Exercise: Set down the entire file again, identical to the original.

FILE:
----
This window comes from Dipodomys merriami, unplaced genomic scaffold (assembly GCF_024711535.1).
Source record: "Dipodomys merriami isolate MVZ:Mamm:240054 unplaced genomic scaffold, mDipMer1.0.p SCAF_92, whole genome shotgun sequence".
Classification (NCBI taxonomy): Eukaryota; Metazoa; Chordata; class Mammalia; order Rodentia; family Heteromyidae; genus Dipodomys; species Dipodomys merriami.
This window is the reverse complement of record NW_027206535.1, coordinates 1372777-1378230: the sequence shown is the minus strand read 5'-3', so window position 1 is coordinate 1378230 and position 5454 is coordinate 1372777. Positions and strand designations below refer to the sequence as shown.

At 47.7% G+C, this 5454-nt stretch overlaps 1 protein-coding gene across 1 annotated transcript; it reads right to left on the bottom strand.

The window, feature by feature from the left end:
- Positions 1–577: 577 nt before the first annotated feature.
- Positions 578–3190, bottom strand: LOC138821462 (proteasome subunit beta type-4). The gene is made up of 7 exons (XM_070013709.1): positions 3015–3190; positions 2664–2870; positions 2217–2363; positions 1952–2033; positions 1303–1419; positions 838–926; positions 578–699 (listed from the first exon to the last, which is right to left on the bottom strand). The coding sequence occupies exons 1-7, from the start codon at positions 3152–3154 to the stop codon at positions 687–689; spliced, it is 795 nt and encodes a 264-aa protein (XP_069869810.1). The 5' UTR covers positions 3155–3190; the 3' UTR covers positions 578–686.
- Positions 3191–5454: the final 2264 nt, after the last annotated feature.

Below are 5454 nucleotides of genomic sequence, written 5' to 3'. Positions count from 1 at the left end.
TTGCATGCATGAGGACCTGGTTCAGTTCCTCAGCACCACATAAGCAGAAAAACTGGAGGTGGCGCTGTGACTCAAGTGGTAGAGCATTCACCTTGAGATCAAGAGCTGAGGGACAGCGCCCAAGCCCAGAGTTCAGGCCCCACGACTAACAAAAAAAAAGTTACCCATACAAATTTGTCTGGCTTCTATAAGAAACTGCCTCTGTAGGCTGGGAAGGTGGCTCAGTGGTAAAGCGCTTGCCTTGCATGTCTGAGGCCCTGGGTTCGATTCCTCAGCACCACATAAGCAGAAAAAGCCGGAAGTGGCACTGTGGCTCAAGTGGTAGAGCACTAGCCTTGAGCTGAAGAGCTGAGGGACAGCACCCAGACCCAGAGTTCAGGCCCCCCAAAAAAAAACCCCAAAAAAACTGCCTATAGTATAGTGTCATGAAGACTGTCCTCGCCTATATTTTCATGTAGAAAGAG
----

This window comes from Dipodomys merriami, unplaced genomic scaffold (assembly GCF_024711535.1).
Source record: "Dipodomys merriami isolate MVZ:Mamm:240054 unplaced genomic scaffold, mDipMer1.0.p SCAF_92, whole genome shotgun sequence".
Classification (NCBI taxonomy): Eukaryota; Metazoa; Chordata; class Mammalia; order Rodentia; family Heteromyidae; genus Dipodomys; species Dipodomys merriami.
This window is the reverse complement of record NW_027206535.1, coordinates 1372777-1378230: the sequence shown is the minus strand read 5'-3', so window position 1 is coordinate 1378230 and position 5454 is coordinate 1372777. Positions and strand designations below refer to the sequence as shown.

At 47.7% G+C, this 5454-nt stretch overlaps 1 protein-coding gene across 1 annotated transcript; it reads right to left on the bottom strand.

The window, feature by feature from the left end:
- Positions 1–577: 577 nt before the first annotated feature.
- Positions 578–3190, bottom strand: LOC138821462 (proteasome subunit beta type-4). The gene is made up of 7 exons (XM_070013709.1): positions 3015–3190; positions 2664–2870; positions 2217–2363; positions 1952–2033; positions 1303–1419; positions 838–926; positions 578–699 (listed from the first exon to the last, which is right to left on the bottom strand). The coding sequence occupies exons 1-7, from the start codon at positions 3152–3154 to the stop codon at positions 687–689; spliced, it is 795 nt and encodes a 264-aa protein (XP_069869810.1). The 5' UTR covers positions 3155–3190; the 3' UTR covers positions 578–686.
- Positions 3191–5454: the final 2264 nt, after the last annotated feature.

Below are 5454 nucleotides of genomic sequence, written 5' to 3'. Positions count from 1 at the left end.
TTGCATGCATGAGGACCTGGTTCAGTTCCTCAGCACCACATAAGCAGAAAAACTGGAGGTGGCGCTGTGACTCAAGTGGTAGAGCATTCACCTTGAGATCAAGAGCTGAGGGACAGCGCCCAAGCCCAGAGTTCAGGCCCCACGACTAACAAAAAAAAAGTTACCCATACAAATTTGTCTGGCTTCTATAAGAAACTGCCTCTGTAGGCTGGGAAGGTGGCTCAGTGGTAAAGCGCTTGCCTTGCATGTCTGAGGCCCTGGGTTCGATTCCTCAGCACCACATAAGCAGAAAAAGCCGGAAGTGGCACTGTGGCTCAAGTGGTAGAGCACTAGCCTTGAGCTGAAGAGCTGAGGGACAGCACCCAGACCCAGAGTTCAGGCCCCCCAAAAAAAAACCCCAAAAAAACTGCCTATAGTATAGTGTCATGAAGACTGTCCTCGCCTATATTTTCATGTAGAAAGAG